Over the last couple of days I have felt, at times, that there is no point in my blogging, tweeting or trying to action what I believe in, simply because of the sheer power of those who seek to co-opt popular opinion and brow-beat policy makers into downgrading the curriculum. The fact that the DfE has stood firm and continued to prioritise rigour, knowledge and academic achievement for all, including disadvantaged children, gives me great strength to continue to do my bit.

Who’s with me?

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What fierce competition did to me

I was one of very few non-Catholics at my convent school. Somehow, a place had come up and I passed the interview which meant I spent the next 7 years trying to blag my way through mass! What went down well at the interview was the fact that I told them I loved reading and maths, had taught myself music and was a self-identified perfectionist – I was let into a rare world of high expectations both academic and behavioural in a very, very disadvantaged inner city area and competition was a key part of that world.

My entire year group was streamed and I was in the top form. The forms were given names of EU countries and even though we weren’t supposed to know the form rankings, we all knew where each class was in the academic hierarchy (partly because the classes were in order down the form corridor and the further down the corridor you went, the worse the behaviour got). Girls frequently moved between classes after the end of year subject tests and if you moved up to our class then you knew you were going places. Despite our distinctly non-middle-class backgrounds, we were high achieving. We were also fiercely competitive.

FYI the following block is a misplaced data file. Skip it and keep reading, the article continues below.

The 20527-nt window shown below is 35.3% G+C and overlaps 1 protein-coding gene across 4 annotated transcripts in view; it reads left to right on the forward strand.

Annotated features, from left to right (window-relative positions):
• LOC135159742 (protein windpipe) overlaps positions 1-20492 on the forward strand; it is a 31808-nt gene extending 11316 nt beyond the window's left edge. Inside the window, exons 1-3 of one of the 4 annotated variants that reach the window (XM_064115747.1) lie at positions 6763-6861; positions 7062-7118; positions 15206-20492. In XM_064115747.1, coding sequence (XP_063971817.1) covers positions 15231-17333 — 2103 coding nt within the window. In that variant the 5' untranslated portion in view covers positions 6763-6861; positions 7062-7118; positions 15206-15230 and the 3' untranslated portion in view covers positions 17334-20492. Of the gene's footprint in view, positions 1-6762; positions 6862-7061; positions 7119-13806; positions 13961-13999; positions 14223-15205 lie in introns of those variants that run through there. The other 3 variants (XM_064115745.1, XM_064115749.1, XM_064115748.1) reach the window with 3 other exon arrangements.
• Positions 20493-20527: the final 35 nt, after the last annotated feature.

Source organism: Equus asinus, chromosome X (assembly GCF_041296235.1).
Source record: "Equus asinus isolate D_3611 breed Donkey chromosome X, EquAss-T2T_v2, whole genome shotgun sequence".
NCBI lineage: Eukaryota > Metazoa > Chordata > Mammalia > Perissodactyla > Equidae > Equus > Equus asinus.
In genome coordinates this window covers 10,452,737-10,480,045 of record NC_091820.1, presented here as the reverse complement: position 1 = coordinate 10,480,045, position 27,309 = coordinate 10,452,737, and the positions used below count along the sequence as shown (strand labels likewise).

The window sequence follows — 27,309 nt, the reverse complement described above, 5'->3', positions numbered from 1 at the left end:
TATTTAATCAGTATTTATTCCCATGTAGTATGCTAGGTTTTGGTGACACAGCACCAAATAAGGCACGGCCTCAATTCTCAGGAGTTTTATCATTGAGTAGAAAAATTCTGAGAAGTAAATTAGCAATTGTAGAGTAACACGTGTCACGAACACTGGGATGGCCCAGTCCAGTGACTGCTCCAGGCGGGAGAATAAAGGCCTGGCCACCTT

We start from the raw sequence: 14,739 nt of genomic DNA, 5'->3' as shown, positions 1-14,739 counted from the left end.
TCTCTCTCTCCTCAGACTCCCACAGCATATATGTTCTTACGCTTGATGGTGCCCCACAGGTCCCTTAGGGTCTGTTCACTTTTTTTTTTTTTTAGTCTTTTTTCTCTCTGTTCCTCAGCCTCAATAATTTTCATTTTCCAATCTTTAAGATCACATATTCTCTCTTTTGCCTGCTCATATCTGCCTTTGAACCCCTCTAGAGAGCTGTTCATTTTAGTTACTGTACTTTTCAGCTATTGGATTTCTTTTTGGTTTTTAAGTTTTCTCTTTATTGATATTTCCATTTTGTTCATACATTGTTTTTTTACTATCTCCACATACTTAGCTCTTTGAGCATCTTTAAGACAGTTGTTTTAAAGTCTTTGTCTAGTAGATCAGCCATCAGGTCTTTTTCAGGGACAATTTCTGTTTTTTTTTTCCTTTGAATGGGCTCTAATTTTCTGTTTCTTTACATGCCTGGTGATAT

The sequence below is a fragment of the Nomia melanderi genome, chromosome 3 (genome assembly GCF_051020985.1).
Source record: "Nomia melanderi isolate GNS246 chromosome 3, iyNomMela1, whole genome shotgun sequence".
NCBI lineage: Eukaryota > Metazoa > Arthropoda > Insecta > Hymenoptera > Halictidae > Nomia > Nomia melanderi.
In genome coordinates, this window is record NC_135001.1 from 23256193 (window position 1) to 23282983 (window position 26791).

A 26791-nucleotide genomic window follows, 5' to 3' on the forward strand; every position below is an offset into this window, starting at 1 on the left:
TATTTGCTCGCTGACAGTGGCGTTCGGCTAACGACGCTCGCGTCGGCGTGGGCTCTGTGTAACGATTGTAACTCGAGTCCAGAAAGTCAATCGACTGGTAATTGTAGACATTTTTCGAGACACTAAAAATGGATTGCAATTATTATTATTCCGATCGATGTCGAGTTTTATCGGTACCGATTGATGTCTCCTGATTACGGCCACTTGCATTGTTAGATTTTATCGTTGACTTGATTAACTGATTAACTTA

Looking back, I realise I was incredibly lucky because not only did this environment help propel me to academic success (although my A levels went a bit Pete Tong due the need, at one point, to work endless hours to pay rent!), but I also believe that it imbued me with the kind of resilience to weather the storm that shattered my life and then go on to drag myself up, still aiming high, never giving up (I am still trying to repair the damage). How do I know it was the school and not my upbringing? Well, I did have a lot of religion in my life and there’s nothing like the threat of Hell to keep you on the straight and narrow, but in terms of academic focus, it was the constant competition that helped most of all. Plus the strict nuns, obviously, and the lack of good lookin’ boys to distract us (I was at an all girls school).